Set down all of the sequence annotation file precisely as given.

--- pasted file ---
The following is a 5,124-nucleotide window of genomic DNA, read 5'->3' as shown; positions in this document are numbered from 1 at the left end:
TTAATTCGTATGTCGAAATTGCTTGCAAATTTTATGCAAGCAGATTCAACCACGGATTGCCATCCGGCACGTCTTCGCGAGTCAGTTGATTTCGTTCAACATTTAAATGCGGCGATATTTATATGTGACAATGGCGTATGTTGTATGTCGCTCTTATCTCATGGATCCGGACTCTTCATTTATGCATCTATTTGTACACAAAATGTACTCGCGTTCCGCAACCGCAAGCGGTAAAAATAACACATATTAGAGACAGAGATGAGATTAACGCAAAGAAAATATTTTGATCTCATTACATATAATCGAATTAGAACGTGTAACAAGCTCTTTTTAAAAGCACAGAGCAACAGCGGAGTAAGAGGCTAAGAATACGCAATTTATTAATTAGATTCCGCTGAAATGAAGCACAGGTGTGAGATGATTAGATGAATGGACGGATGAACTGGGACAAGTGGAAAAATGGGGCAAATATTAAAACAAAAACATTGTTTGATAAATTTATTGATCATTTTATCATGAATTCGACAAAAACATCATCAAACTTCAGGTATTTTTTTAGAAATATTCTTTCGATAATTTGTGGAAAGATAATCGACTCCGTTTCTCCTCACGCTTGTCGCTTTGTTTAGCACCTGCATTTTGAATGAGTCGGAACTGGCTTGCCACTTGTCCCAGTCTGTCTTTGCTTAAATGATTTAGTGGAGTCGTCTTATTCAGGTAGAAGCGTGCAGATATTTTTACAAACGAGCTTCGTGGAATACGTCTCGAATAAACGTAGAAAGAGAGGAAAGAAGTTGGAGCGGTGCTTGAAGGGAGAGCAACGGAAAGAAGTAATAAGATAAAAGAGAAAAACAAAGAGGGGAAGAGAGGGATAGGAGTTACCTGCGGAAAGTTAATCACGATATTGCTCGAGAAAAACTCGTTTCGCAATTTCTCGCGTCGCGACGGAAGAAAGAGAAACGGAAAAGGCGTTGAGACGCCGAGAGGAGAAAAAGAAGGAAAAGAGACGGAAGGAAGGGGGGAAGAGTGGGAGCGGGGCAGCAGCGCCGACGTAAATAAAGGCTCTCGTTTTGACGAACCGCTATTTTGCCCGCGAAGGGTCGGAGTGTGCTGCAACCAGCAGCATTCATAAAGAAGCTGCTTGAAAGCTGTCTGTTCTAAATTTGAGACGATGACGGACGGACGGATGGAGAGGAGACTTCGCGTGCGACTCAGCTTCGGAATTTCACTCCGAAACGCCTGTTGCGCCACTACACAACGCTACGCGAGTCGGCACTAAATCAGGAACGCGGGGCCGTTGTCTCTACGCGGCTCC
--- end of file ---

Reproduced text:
The following is a 5,124-nucleotide window of genomic DNA, read 5'->3' as shown; positions in this document are numbered from 1 at the left end:
TTAATTCGTATGTCGAAATTGCTTGCAAATTTTATGCAAGCAGATTCAACCACGGATTGCCATCCGGCACGTCTTCGCGAGTCAGTTGATTTCGTTCAACATTTAAATGCGGCGATATTTATATGTGACAATGGCGTATGTTGTATGTCGCTCTTATCTCATGGATCCGGACTCTTCATTTATGCATCTATTTGTACACAAAATGTACTCGCGTTCCGCAACCGCAAGCGGTAAAAATAACACATATTAGAGACAGAGATGAGATTAACGCAAAGAAAATATTTTGATCTCATTACATATAATCGAATTAGAACGTGTAACAAGCTCTTTTTAAAAGCACAGAGCAACAGCGGAGTAAGAGGCTAAGAATACGCAATTTATTAATTAGATTCCGCTGAAATGAAGCACAGGTGTGAGATGATTAGATGAATGGACGGATGAACTGGGACAAGTGGAAAAATGGGGCAAATATTAAAACAAAAACATTGTTTGATAAATTTATTGATCATTTTATCATGAATTCGACAAAAACATCATCAAACTTCAGGTATTTTTTTAGAAATATTCTTTCGATAATTTGTGGAAAGATAATCGACTCCGTTTCTCCTCACGCTTGTCGCTTTGTTTAGCACCTGCATTTTGAATGAGTCGGAACTGGCTTGCCACTTGTCCCAGTCTGTCTTTGCTTAAATGATTTAGTGGAGTCGTCTTATTCAGGTAGAAGCGTGCAGATATTTTTACAAACGAGCTTCGTGGAATACGTCTCGAATAAACGTAGAAAGAGAGGAAAGAAGTTGGAGCGGTGCTTGAAGGGAGAGCAACGGAAAGAAGTAATAAGATAAAAGAGAAAAACAAAGAGGGGAAGAGAGGGATAGGAGTTACCTGCGGAAAGTTAATCACGATATTGCTCGAGAAAAACTCGTTTCGCAATTTCTCGCGTCGCGACGGAAGAAAGAGAAACGGAAAAGGCGTTGAGACGCCGAGAGGAGAAAAAGAAGGAAAAGAGACGGAAGGAAGGGGGGAAGAGTGGGAGCGGGGCAGCAGCGCCGACGTAAATAAAGGCTCTCGTTTTGACGAACCGCTATTTTGCCCGCGAAGGGTCGGAGTGTGCTGCAACCAGCAGCATTCATAAAGAAGCTGCTTGAAAGCTGTCTGTTCTAAATTTGAGACGATGACGGACGGACGGATGGAGAGGAGACTTCGCGTGCGACTCAGCTTCGGAATTTCACTCCGAAACGCCTGTTGCGCCACTACACAACGCTACGCGAGTCGGCACTAAATCAGGAACGCGGGGCCGTTGTCTCTACGCGGCTCC